15 Jun Home Fire Safety Starts with Proper Planning
It’s everyone’s worst nightmare. The smoke detector goes off in the middle of the night, and you wake up to the smell of smoke and the sight of a fire in your home. Your first instinct, of course, is to get everybody out as quickly as possible. But, without a plan in place, it can be difficult to stay calm. Because at this point, it’s too late to consider the safest route, a meeting spot for your family once safely outside, or even how the fire could have been prevented. Because the fact is, home fire safety begins with the right preparedness. So, how can you be ready should you become a victim of a home fire?
A working smoke alarm, or detector, can mean the difference between life and death in the event of a home fire. So, be sure to have working smoke detectors in your home. Remember that smoke alarms should be installed in every bedroom, outside each sleeping area, and on every level of the home. To be sure they’re in working order, test your alarms once a month and be mindful if your alarm “chirps” or “beeps,” as that can indicate that it’s time to replace the batteries. Speaking of which, smoke alarm batteries should be replaced in accordance with the manufacturer’s instructions at least once a year. And lastly, be sure to replace the alarm as suggested by the manufacturer’s instructions, or at least every ten years.
Fire extinguishers work great if they are within easy access to you and you know how to use them. Be sure to have them on every floor of your home, and definitely in rooms where the threat of a fire is the highest, such as kitchen and furnace room. Keep them in places you’ll remember, and be sure you know how to operate them— you don’t want to be reading directions when you should be putting out flames. Also, when talking about kitchen safety, never leave flammable items too close to heat sources or leave cooking food unattended.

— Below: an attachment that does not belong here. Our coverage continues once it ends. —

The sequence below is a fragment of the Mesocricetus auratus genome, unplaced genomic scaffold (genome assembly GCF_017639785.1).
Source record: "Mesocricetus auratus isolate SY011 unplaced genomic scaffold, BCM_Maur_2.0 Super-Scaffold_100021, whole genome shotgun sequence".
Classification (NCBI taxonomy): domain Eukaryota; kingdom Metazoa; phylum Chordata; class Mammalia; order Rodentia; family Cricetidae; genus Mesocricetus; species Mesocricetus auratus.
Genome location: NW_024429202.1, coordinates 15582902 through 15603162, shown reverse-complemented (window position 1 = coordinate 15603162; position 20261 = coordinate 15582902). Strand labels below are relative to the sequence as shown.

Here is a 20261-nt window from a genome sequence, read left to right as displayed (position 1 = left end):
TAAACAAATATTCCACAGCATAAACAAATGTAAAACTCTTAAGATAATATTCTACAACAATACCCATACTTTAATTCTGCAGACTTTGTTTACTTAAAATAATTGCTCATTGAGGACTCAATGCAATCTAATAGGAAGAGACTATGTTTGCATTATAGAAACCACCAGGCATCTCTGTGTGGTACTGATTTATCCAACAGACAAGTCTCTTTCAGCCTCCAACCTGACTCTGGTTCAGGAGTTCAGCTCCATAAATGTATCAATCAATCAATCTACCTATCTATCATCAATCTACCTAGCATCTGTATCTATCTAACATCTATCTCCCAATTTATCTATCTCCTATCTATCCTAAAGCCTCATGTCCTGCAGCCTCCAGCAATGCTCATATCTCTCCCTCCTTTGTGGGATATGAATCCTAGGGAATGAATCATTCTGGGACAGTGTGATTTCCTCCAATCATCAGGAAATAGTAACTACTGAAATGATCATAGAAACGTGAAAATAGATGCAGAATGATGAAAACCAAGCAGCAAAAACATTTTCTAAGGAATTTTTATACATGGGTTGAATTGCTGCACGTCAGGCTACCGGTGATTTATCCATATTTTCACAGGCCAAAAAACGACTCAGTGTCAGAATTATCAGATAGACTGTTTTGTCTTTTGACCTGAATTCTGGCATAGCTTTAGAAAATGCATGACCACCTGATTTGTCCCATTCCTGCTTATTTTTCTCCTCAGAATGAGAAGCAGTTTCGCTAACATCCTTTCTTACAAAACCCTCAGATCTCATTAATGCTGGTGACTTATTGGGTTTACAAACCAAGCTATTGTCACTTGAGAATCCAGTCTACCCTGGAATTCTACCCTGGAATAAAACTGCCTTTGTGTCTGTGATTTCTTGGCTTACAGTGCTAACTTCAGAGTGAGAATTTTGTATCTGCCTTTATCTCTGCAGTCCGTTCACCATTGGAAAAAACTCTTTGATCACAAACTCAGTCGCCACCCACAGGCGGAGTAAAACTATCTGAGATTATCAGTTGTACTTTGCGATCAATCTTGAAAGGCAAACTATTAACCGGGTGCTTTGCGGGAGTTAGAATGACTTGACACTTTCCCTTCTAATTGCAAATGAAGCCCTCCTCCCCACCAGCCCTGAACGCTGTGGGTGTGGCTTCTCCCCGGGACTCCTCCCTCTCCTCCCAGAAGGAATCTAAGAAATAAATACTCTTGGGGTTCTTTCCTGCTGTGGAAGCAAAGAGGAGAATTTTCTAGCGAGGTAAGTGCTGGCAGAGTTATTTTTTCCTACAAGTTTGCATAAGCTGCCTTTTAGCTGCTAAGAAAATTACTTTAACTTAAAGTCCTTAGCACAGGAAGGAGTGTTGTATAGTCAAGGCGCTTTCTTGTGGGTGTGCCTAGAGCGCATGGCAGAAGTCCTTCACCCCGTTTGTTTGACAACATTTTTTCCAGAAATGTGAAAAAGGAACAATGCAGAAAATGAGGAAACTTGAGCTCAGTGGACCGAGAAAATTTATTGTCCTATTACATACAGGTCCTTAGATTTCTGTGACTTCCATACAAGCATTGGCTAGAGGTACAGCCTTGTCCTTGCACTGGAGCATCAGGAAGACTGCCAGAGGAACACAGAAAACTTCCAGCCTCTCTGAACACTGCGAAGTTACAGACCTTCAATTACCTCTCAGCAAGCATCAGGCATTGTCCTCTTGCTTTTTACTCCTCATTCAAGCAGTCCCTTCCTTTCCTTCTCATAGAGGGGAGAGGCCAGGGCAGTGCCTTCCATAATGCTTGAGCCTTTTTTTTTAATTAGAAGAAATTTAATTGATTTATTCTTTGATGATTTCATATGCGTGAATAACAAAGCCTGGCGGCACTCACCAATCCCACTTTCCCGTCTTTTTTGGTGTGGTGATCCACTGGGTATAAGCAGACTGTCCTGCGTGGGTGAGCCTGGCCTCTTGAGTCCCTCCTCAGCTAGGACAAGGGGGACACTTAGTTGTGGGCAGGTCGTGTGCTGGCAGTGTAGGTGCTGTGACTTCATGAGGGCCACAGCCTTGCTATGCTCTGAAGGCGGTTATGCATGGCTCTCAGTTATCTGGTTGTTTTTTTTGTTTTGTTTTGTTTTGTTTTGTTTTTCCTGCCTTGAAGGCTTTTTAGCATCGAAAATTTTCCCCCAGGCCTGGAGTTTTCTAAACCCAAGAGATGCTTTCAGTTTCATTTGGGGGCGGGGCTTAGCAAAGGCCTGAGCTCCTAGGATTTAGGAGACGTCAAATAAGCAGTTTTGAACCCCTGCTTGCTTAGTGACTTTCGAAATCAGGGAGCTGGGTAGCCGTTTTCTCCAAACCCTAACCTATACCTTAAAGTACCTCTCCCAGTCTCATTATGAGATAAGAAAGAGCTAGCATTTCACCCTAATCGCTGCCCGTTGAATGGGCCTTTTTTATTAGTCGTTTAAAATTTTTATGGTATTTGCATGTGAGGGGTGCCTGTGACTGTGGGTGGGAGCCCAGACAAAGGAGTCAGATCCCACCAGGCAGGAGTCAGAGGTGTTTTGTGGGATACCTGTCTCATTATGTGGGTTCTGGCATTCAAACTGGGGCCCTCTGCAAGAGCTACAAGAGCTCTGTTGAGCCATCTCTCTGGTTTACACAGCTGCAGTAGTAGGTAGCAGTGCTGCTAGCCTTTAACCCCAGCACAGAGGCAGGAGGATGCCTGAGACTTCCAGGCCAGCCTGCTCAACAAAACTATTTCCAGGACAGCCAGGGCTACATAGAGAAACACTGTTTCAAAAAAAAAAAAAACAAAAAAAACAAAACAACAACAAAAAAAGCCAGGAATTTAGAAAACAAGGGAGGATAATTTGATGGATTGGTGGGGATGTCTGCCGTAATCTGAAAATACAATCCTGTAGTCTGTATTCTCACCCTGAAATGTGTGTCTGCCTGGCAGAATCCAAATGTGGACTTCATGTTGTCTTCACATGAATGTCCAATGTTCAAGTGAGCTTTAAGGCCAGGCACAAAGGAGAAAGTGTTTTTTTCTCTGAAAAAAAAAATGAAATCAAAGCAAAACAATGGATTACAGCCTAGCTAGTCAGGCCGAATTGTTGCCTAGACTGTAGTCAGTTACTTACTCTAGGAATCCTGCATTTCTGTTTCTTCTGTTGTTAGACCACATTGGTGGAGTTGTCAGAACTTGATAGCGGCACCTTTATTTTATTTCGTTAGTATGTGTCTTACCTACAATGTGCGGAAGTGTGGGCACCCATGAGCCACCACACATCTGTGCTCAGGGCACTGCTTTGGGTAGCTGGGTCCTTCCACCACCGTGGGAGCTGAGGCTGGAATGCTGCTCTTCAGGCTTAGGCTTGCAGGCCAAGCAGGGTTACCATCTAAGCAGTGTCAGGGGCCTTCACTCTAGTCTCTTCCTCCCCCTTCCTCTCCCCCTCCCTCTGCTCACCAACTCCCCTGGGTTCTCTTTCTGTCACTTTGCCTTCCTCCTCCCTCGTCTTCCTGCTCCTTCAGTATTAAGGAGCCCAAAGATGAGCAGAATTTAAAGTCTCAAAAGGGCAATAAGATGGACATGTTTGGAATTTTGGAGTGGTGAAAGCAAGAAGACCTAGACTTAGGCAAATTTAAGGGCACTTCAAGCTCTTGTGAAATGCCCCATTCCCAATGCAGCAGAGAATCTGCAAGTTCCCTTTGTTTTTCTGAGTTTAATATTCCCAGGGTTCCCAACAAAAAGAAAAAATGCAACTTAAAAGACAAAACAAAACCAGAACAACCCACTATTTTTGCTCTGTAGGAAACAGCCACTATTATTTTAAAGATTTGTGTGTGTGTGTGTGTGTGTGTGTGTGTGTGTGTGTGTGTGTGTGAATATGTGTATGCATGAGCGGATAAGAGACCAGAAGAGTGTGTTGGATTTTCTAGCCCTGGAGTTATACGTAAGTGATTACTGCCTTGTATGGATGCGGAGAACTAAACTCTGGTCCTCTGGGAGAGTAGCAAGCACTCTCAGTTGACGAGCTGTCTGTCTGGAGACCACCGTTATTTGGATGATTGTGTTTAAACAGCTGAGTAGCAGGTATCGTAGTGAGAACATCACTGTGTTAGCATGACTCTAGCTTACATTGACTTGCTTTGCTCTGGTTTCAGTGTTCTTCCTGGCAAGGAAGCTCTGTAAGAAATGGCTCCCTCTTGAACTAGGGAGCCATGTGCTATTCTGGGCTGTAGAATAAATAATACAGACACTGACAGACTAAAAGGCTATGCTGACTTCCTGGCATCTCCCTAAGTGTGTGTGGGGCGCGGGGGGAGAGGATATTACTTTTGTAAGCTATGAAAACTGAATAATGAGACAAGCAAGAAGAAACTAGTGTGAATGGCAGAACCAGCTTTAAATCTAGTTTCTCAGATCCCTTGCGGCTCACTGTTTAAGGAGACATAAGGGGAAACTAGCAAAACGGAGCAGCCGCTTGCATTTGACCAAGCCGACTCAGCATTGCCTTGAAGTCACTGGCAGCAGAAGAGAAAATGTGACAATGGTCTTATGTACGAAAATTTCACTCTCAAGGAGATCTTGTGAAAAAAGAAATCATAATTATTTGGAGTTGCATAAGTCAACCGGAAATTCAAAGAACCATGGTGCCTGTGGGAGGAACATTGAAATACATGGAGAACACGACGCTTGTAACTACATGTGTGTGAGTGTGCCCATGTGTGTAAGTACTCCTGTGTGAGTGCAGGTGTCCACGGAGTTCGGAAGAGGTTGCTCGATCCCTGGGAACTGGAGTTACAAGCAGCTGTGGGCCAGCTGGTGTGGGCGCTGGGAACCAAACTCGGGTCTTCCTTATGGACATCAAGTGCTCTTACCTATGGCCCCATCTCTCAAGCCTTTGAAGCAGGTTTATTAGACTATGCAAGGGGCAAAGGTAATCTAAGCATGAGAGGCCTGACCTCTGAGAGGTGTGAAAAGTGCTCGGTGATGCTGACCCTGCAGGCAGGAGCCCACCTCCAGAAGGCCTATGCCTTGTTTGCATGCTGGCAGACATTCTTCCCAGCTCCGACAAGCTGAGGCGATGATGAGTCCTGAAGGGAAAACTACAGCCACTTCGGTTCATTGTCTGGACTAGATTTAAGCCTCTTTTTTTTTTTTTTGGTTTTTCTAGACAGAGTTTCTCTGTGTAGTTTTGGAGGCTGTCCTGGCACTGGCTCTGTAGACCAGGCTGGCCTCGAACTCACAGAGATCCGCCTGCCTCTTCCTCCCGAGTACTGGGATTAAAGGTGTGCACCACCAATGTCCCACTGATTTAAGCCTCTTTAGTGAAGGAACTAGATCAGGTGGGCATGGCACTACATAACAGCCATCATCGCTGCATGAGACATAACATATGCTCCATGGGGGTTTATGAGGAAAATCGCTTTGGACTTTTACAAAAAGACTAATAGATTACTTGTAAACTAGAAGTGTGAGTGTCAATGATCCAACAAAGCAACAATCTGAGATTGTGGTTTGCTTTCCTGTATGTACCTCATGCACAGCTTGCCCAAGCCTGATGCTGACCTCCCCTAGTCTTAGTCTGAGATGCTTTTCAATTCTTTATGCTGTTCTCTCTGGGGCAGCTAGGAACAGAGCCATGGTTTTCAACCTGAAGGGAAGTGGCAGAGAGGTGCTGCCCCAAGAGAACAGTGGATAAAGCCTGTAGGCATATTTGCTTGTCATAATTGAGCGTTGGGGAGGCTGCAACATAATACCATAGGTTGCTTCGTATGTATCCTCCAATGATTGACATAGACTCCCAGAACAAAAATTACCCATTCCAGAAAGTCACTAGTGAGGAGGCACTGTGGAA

Practice proper electrical safety (see last month’s blog for more on this). Part of this means not overloading outlets or using power strips for major appliances, but it also means turning off and unplugging small appliances when not in use. Also, always clean the dryer lint out of your dryer after each load of laundry to prevent lint buildup. (Lint is a highly flammable substance.)
Fire Escape Plan
If a smoke alarm goes off, it’s imperative to have a fire escape plan in place so everyone in the family knows what to do and where to go. Sit down as a family, devise an agreed-upon plan, and be sure everyone knows what the fire alarm sounds like so they recognize it should it go off. Walk through your home and inspect all possible exits and escape routes. Ensure the escape routes are clear and doors and windows can be opened easily. Be sure to decide who will assist small children or older family members out of the home. Then, choose an outside meeting place (a neighbor’s house, a light post, mailbox, or stop sign) a safe distance away from your home where everyone can meet once outside. Make sure to mark the location of the meeting place on your escape plan. Then, remember, once you’re out, stay out. Do not re-enter the burning home; lastly, consider practicing your home fire escape plan twice a year, making the drill as realistic as possible.
Talking about fire safety, especially with young children, can feel like a scary conversation. But proper planning is crucial to the proper execution of a fire safety plan in the event of an actual fire. The more prepared that all members of your household are, the better chance you have of reacting quickly and appropriately in the event of a fire—and avoiding a fire from starting in your home in the first place. For more tips and best practices regarding a fire escape plan, visit the NFPA website (www.nfpa.org).
Home fire safety starts with fire preparedness, which starts with preventative measures and your action plan in response to a fire. As always, if you find yourself a victim of a home fire, contact us immediately. At Michigan Fire Claims, we will work with you and the insurance company to get a fair settlement so that you can begin the recovery process.